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art3mis

Fusion vs Nuke

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Posted (edited)

Like many others want to be comfortable using 3rd party apps for basic comp work, zdepth passes etc.

Yes Nuke is the standard and there is a free NC version but its incredibly crippled! Only useful for learning which I think is The Foundry's goal.

Considering purchasing Fusion Studio since I would need plugin support. For under $400 still seems like a great deal and I hate the idea of renting software (bought Modo just before Foundry went subscription based...arrrghh).

Has anyone used both Nuke and Fusion and can share the pros and cons of each?

How transferable is Fusion knowledge to Nuke?

Thanks

Edited by art3mis

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why even bother with a 3rd party application? I use cops all the time for my compositing work and it works great

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Thanks. But what if you want to use Open FX plugins like Frishluft Lenscare?

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10 hours ago, art3mis said:

Thanks. But what if you want to use Open FX plugins like Frishluft Lenscare?

Natron has support for OpenFX, and lot other 'open' things, let's say ffmpeg allows it to write apple ProRes using Windows OS. If I remember correctly, there were some issues exactly with Lenscare on OpenFX, but these are already recognized by developers. Generally one can not expect everything to work smoothly when such cross-platform thing is used, anywhere.

Natron is free, they are providing some example projects, interface is looking like copy of Nuke. Download link is here

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15 hours ago, Jesper Rahlff said:

why even bother with a 3rd party application? I use cops all the time for my compositing work and it works great

because what applies to you doesn't necessarily apply to everyone else. If cops is enough for your work that's great, someone else might have different needs. (Rotoscoping, tracking, speed.. )

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2 minutes ago, MENOZ said:

because what applies to you doesn't necessarily apply to everyone else. If cops is enough for your work that's great, someone else might have different needs. (Rotoscoping, tracking, speed.. )

You are right about that. However the original post stated:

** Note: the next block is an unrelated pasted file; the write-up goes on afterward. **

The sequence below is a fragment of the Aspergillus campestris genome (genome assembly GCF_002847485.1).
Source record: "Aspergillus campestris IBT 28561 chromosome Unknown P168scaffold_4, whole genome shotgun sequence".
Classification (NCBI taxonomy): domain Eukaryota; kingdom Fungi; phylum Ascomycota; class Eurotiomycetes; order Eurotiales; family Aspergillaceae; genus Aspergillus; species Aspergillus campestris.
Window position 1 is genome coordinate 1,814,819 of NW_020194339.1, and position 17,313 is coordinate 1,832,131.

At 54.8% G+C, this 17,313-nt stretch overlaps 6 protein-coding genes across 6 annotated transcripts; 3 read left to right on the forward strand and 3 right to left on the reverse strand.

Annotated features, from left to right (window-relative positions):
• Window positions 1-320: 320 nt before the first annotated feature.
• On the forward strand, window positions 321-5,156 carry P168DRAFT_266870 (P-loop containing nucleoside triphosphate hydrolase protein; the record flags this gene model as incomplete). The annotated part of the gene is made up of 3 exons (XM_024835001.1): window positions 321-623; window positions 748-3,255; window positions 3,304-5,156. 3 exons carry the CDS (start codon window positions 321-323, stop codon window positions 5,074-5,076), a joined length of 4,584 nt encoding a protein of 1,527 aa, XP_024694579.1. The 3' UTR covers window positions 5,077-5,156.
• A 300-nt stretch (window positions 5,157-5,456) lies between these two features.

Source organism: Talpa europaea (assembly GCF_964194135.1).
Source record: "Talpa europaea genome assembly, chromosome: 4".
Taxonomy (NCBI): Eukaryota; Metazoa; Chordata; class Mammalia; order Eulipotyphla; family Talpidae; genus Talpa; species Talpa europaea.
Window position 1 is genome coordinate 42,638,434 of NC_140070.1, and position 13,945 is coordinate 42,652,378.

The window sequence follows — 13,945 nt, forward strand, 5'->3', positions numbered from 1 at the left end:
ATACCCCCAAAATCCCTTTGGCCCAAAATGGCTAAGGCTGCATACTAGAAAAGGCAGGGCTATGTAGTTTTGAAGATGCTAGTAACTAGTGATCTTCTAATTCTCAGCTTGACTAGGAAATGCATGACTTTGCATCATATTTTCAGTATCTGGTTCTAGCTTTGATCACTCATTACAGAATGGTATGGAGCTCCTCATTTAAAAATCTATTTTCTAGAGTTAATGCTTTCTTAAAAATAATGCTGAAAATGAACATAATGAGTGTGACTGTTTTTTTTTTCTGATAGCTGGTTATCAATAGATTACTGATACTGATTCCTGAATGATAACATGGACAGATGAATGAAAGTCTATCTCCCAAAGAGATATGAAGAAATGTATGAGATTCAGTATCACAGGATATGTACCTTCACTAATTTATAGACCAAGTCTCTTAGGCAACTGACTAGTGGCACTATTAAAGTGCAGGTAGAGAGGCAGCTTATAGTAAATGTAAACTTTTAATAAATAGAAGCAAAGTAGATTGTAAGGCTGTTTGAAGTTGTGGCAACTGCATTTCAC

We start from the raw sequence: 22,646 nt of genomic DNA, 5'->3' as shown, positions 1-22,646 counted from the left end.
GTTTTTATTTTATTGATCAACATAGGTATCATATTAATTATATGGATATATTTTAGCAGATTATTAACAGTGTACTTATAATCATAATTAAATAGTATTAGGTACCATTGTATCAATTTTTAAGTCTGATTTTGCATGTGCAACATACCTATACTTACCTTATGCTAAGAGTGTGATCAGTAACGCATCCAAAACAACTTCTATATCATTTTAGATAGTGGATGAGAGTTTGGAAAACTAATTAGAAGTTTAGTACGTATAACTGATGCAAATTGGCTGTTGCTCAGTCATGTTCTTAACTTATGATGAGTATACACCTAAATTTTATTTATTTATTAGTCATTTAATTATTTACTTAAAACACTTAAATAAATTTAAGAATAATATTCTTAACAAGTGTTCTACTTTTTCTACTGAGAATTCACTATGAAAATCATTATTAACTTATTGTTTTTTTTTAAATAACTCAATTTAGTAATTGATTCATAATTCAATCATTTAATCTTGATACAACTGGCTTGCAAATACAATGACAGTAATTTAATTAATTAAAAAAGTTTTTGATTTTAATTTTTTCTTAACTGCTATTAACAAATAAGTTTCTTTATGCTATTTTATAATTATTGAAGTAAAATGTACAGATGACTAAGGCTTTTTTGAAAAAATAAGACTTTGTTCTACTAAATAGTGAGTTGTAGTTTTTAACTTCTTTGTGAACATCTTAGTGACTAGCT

On 2018-07-29 at 5:07 AM, art3mis said:

basic comp work, zdepth passes etc.

 

Hence why I pointed to cops.

I myself use Nuke for heavy and complex compositing. But 90% of the time, creating a basic comp in COPS is just as fast and efficient if not faster, than Nuke.

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7 hours ago, Jesper Rahlff said:

I myself use Nuke for heavy and complex compositing. But 90% of the time, creating a basic comp in COPS is just as fast and efficient if not faster, than Nuke.

 

There is something to be said about doing post in a completely different app. For me it refocuses my attention on that part of the process, vs. tempting me to go in and continue to tweak the animation, lighting etc. 

 

Back to the OP, I use Fusion for several reasons, including the fact that for me as a filmmaker, the DaVinci Resolve integration is very compelling. Having said that, I would hold off and see what happens at Siggraph in a couple of weeks. I really don't know what Blackmagic's long term plans are for Fusion, and I'm hoping for more clarity depending on their actions at Siggraph.

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Posted (edited)

Op. amm thanks for bringing natron to my attention. Haven't looked at it for a while.

Its a no brainer for me now. #1 reason investment of time to fully master any new software.

Although seriously considering Fusion (a huge fan of Davinci Resolve) learning Natron is essentially learning Nuke.

Like many others wonder how they can essentially make a Nuke clone?

 

Edited by art3mis

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On 7/30/2018 at 5:04 PM, Midphase said:

Back to the OP, I use Fusion for several reasons, including the fact that for me as a filmmaker, the DaVinci Resolve integration is very compelling. Having said that, I would hold off and see what happens at Siggraph in a couple of weeks. I really don't know what Blackmagic's long term plans are for Fusion, and I'm hoping for more clarity depending on their actions at Siggraph.

From what I was able to gather from the Black Magic reps during NAB, Fusion standalone is going to continue living alongside the Resolve-integrated version.

Hopefully...

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Yeah, I don't doubt that. The question is whether the standalone and the Resolve one will keep up version parity or not. Already the Resolve Fusion is able to do things that the standalone can't do, so I'm curious as to BMD's commitment to updating the standalone as well. 

An ideal solution for me would be to have a workflow where a user can open Fusion standalone, do what they need to do, and then import the Fusion file into Resolve as if it was any other clip, and integrate it into the timeline as needed, while still having full access to the nodes within Resolve. I think that would be an awesome way to work.

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